Florida CraftArt to Present Regional Art Quilt Exhibit SAQA | Deviations

ST. PETERSBURG — Each work of art is in some way prompted by an unspoken question.

Internally, each artist silently reflects on the message he wishes to convey through his creation; what emotions they want to evoke in those who experience their art; and what sources of inspiration will they draw from to forge their creativity. They can ask very specific questions about shared experiences or universal questions about the meaning of life.

In “The Artist’s Question…Answered in Fiber,” an exhibition of art quilts created by 29 members of Studio Art Quilt Associates Inc., Florida CraftArt challenged artists to ask a question or tackle a problem , then answer the question through the creation of an original art quilt. The works in the exhibition were selected by renowned New York quilt designer Zak Foster.

The exhibit opened April 25 and will run through Saturday, May 14 at Florida CraftArt, 501 Central Ave. in St. Petersburg.

Sponsored by Jeannine Hascall, the show is a project of the Florida region of the SAQA, in cooperation with several regions of the Gulf, including Alabama, Arkansas, Louisiana, Mississippi and Texas. It will travel to five additional locations in Florida, Alabama, Louisiana and Texas through the summer of 2023.

“I think viewers will be amazed at how a group of artists could all start with the same premise and create such a variety of artwork,” said Bobbi Baugh, one of the artists and co-chair of the exhibition committee.

Peg Green, whose work is also featured in the exhibition, has lived all over the world – from Chicago and Philadelphia to Germany and Mongolia – but now lives in Sarasota.

“I’ve had about as many professional careers as I have hometowns, and now I’m an artist specializing in fabric tapestries, also known as ‘art-quilts,'” she explains on her website. “I started quilting around 25 years ago, developing a personal style using intricate combinations of curved shapes and colorful patterns in bold designs that express the exuberance of life.”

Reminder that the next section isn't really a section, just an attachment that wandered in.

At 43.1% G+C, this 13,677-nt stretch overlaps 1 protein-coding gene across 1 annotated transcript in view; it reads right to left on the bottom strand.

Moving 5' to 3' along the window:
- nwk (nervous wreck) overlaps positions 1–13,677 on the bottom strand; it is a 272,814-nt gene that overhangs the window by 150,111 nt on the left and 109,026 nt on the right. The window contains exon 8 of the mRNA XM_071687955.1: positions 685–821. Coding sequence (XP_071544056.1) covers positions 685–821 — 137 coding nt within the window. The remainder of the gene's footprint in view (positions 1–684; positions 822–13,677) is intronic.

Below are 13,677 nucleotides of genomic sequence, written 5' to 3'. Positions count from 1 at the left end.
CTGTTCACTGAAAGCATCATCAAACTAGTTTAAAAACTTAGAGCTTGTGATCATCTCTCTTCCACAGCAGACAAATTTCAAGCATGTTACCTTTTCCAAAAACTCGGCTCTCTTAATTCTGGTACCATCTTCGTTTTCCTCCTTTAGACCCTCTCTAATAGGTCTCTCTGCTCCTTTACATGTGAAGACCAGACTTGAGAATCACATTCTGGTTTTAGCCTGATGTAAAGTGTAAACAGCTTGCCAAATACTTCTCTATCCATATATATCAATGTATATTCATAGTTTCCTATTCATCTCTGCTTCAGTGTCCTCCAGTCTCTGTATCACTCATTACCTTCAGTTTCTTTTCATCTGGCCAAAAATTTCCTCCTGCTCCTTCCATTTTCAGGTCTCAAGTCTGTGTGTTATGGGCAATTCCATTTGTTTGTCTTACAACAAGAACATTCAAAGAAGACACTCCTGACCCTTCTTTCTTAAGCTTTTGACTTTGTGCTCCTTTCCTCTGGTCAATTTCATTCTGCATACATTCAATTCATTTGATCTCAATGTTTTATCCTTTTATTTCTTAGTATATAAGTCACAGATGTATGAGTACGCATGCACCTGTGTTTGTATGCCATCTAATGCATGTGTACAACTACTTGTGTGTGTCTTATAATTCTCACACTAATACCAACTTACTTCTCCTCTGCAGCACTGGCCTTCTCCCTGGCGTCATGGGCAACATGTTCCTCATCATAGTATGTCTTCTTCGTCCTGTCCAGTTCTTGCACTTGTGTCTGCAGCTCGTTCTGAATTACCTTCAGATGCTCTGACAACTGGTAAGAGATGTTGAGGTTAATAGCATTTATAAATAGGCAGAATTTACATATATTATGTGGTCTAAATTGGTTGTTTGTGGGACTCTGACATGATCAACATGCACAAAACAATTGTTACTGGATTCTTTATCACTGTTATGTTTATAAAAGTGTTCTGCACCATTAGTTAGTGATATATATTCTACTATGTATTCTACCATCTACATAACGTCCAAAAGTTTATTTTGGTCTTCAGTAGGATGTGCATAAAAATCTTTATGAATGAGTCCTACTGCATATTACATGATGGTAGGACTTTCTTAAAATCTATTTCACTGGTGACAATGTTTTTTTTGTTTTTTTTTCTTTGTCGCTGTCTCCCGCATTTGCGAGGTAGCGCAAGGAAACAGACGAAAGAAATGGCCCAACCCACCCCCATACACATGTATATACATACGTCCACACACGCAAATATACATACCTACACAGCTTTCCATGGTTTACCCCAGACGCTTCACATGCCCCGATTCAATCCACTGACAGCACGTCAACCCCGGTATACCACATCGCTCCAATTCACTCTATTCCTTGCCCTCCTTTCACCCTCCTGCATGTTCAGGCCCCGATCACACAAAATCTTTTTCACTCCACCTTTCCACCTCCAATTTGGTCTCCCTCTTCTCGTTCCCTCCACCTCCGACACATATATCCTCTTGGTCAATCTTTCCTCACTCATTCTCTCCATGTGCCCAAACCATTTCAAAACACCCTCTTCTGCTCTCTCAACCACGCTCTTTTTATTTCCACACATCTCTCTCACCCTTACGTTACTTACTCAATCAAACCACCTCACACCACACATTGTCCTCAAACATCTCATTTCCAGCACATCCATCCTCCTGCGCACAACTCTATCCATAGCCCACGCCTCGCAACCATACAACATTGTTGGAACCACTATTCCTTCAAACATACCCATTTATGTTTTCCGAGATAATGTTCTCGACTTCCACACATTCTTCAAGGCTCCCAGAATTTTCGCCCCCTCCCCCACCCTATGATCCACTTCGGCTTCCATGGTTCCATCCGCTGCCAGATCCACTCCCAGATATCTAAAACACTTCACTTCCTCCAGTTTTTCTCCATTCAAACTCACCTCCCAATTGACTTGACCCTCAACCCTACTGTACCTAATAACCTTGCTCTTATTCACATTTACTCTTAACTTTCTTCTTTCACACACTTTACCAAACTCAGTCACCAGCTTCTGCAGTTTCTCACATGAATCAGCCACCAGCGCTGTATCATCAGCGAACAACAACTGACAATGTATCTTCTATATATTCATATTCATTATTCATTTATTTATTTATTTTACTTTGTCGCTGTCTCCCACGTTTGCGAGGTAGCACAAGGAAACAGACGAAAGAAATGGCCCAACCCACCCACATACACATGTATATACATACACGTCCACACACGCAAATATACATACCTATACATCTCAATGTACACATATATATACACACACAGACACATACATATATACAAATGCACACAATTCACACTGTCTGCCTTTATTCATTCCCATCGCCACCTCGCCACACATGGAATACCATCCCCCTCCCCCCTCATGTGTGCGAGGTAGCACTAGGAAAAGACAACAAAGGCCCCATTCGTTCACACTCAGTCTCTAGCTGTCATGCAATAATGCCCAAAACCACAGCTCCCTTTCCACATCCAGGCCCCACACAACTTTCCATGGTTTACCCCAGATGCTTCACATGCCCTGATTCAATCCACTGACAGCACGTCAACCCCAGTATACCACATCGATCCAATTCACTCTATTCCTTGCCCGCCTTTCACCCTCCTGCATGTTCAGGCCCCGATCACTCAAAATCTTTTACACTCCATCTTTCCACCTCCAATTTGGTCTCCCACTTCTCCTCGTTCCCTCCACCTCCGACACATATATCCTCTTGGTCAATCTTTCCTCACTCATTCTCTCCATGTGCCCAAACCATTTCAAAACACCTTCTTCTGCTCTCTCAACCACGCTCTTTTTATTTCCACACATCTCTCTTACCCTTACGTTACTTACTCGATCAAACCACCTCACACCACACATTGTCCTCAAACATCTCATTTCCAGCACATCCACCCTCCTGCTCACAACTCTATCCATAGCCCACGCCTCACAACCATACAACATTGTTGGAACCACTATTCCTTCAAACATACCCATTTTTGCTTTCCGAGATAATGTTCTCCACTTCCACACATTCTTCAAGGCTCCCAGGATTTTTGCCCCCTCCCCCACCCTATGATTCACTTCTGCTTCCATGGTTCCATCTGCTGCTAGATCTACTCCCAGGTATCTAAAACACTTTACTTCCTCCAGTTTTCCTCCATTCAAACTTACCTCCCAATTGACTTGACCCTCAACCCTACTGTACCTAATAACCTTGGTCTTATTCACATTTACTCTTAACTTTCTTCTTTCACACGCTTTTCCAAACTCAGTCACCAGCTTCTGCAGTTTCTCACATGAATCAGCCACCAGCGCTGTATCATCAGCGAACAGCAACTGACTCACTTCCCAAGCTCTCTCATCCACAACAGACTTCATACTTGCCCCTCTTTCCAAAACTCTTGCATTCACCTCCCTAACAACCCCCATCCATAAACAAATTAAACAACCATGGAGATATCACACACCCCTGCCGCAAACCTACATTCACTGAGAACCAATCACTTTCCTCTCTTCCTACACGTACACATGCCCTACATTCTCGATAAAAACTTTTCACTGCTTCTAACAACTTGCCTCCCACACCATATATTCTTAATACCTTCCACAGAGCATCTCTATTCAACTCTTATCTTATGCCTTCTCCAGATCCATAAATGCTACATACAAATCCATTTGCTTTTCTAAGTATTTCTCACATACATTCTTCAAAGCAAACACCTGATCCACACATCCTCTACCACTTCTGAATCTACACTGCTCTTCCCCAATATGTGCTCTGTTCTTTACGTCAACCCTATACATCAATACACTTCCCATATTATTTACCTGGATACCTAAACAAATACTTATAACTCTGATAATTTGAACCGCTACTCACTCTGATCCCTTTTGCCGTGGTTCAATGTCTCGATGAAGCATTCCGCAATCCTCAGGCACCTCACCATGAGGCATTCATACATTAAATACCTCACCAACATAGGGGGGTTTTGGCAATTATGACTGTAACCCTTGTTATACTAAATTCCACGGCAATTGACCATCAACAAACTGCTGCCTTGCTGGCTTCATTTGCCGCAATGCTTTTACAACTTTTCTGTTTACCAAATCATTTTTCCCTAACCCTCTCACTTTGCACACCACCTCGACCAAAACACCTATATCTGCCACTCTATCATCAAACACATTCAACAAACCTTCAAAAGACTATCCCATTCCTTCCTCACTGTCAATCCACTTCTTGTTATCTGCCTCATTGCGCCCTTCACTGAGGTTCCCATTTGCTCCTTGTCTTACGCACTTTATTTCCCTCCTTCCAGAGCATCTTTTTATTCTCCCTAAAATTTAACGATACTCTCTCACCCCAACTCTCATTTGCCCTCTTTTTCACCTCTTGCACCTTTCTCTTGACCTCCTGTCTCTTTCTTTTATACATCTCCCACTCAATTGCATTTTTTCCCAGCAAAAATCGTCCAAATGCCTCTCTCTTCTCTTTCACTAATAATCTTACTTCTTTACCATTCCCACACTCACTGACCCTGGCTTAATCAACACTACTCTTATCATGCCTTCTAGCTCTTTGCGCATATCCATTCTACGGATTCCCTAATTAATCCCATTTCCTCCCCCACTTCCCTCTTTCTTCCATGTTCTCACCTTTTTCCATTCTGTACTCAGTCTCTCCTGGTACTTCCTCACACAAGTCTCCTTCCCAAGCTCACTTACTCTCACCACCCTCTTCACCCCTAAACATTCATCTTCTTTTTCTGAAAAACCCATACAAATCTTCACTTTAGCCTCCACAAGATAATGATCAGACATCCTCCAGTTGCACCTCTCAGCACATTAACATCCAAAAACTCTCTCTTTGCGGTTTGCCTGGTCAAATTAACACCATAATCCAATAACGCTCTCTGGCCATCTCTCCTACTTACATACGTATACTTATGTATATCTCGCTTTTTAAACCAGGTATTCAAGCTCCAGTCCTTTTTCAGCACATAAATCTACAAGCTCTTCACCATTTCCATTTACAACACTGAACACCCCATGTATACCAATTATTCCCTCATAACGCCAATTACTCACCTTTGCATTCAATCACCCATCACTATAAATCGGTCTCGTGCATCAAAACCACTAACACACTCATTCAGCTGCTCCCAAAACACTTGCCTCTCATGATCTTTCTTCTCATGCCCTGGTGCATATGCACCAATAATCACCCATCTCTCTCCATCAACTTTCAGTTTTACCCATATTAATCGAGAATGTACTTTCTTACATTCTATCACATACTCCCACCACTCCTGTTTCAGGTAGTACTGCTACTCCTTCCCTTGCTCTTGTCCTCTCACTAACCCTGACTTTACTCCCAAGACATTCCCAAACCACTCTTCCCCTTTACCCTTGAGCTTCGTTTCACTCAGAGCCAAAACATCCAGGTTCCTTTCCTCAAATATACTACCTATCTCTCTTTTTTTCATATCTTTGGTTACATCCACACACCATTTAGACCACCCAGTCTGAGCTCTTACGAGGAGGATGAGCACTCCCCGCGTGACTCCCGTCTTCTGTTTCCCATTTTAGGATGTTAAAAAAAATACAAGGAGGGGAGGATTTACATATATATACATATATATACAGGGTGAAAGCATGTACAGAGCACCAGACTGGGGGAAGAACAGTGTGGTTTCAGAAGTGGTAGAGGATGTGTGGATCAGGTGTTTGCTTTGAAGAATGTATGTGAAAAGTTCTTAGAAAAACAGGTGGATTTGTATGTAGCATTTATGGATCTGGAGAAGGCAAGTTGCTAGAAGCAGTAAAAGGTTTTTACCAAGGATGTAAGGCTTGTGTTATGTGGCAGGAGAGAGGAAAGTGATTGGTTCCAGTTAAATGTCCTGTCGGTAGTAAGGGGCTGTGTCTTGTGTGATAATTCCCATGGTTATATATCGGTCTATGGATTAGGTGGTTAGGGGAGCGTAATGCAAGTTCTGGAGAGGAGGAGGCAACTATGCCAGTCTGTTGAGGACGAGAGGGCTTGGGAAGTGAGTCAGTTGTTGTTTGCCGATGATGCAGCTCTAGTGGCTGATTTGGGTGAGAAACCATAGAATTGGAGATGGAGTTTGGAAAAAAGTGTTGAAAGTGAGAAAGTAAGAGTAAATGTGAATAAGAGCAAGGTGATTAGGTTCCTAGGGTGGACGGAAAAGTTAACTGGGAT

Green says her works lean towards spiritual and feminist themes, as does her personality and intellectual curiosity.

“I am inspired by nature, archetypes and symbols from myths and cultures around the world: shamanism, anthropology and feminism,” she says. “I use an intuitive approach to design, which has been heavily influenced by three years of studying intuitive painting through the teachings of Michele Cassou and Judith Forst.”

Fort Myers textile artist Sally Dutko seeks to create mostly raw abstract works, as well as figurative and whimsical pieces.

“Inspiration comes from everywhere: words I read or places I travel, walk, shop or explore,” says Dutko on her website. “My art evolves intuitively in my head and on the walls of my design studio, where constant change and experimentation occurs. Color, texture, lines, text are all things I struggle with; sometimes l evolution takes many months, even years, my pieces try to convey the excitement of uniting fabric, paper, sewing and objects in a joyful visual experience.

Susan Lumsden of Brooksville says she’s never been one to follow other people’s paths.

“I blazed my own trail creating art quilts and marketing them through juried art festivals across much of the country,” Lumsden says on her website. “During a period of approximately seven years, I won three national awards in the areas of fiber and multimedia and numerous regional and national awards. The commissions were sold both to the private sector as well as to companies and public entities. »

Lumsden’s surface design skills are wide ranging and she appreciates the breadth of those skills. They include decomposed or deconstructed screen printing, thermofax screens, Seminole piecing, free-motion quilting, pattern making, garment design, linocut/block printing, applique, and working with various media wet and dry to make a mark.

“As an instructor, I am considered an expert in each of these techniques and a qualified instructor,” she explains. “I love teaching them to others.”

On the sidelines of this exhibition, the SAQA artists will talk about their work during a Zoom session scheduled for Wednesday, May 6 at 6 p.m. For the Zoom link, visit FloridaCraftArt.org.

SAQA is a non-profit organization that works to promote art-quilting. According to SAQA, an art quilt is “a creative visual work that is layered and sewn or refers to this form of sewn layered structure”. Over the past 30 years, the organization has grown into a vibrant and active community of artists, curators, collectors and art professionals located around the world. Their vision is that art quilting is universally respected as an art medium.

The exhibit is made possible by the Division of Cultural Affairs of the State of Florida and the City of St. Petersburg. Guided tours are available on request.

Christopher S. Washington